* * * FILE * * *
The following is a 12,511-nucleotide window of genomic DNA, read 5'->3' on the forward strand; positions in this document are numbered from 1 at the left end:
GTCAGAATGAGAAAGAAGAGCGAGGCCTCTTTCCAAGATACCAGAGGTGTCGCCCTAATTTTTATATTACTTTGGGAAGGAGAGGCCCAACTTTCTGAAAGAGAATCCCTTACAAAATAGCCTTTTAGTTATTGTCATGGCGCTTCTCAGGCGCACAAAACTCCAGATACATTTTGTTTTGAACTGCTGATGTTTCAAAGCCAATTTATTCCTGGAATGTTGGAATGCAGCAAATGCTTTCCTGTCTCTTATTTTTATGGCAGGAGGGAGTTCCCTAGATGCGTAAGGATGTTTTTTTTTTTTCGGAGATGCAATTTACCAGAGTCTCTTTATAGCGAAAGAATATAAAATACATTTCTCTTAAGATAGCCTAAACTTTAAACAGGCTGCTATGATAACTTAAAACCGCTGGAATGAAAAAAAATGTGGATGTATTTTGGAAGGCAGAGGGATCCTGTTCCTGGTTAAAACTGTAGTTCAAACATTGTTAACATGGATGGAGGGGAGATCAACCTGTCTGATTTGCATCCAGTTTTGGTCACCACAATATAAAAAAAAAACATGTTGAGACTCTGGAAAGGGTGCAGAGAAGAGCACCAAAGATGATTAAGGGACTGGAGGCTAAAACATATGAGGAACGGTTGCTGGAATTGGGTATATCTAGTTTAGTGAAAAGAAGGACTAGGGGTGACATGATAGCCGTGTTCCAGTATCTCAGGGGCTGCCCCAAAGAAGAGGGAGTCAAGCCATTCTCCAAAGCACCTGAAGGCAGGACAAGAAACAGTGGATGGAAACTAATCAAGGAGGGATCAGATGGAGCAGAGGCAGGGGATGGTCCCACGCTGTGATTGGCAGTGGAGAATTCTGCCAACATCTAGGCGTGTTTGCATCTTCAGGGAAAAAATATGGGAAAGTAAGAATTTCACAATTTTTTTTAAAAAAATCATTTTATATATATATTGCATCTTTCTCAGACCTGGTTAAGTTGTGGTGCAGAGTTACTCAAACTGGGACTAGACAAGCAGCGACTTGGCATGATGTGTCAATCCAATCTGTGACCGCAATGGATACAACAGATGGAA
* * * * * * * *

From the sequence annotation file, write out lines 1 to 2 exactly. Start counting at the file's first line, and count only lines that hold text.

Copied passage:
The following is a 12,511-nucleotide window of genomic DNA, read 5'->3' on the forward strand; positions in this document are numbered from 1 at the left end:
GTCAGAATGAGAAAGAAGAGCGAGGCCTCTTTCCAAGATACCAGAGGTGTCGCCCTAATTTTTATATTACTTTGGGAAGGAGAGGCCCAACTTTCTGAAAGAGAATCCCTTACAAAATAGCCTTTTAGTTATTGTCATGGCGCTTCTCAGGCGCACAAAACTCCAGATACATTTTGTTTTGAACTGCTGATGTTTCAAAGCCAATTTATTCCTGGAATGTTGGAATGCAGCAAATGCTTTCCTGTCTCTTATTTTTATGGCAGGAGGGAGTTCCCTAGATGCGTAAGGATGTTTTTTTTTTTTCGGAGATGCAATTTACCAGAGTCTCTTTATAGCGAAAGAATATAAAATACATTTCTCTTAAGATAGCCTAAACTTTAAACAGGCTGCTATGATAACTTAAAACCGCTGGAATGAAAAAAAATGTGGATGTATTTTGGAAGGCAGAGGGATCCTGTTCCTGGTTAAAACTGTAGTTCAAACATTGTTAACATGGATGGAGGGGAGATCAACCTGTCTGATTTGCATCCAGTTTTGGTCACCACAATATAAAAAAAAAACATGTTGAGACTCTGGAAAGGGTGCAGAGAAGAGCACCAAAGATGATTAAGGGACTGGAGGCTAAAACATATGAGGAACGGTTGCTGGAATTGGGTATATCTAGTTTAGTGAAAAGAAGGACTAGGGGTGACATGATAGCCGTGTTCCAGTATCTCAGGGGCTGCCCCAAAGAAGAGGGAGTCAAGCCATTCTCCAAAGCACCTGAAGGCAGGACAAGAAACAGTGGATGGAAACTAATCAAGGAGGGATCAGATGGAGCAGAGGCAGGGGATGGTCCCACGCTGTGATTGGCAGTGGAGAATTCTGCCAACATCTAGGCGTGTTTGCATCTTCAGGGAAAAAATATGGGAAAGTAAGAATTTCACAATTTTTTTTAAAAAAATCATTTTATATATATATTGCATCTTTCTCAGACCTGGTTAAGTTGTGGTGCAGAGTTACTCAAACTGGGACTAGACAAGCAGCGACTTGGCATGATGTGTCAATCCAATCTGTGACCGCAATGGATACAACAGATGGAA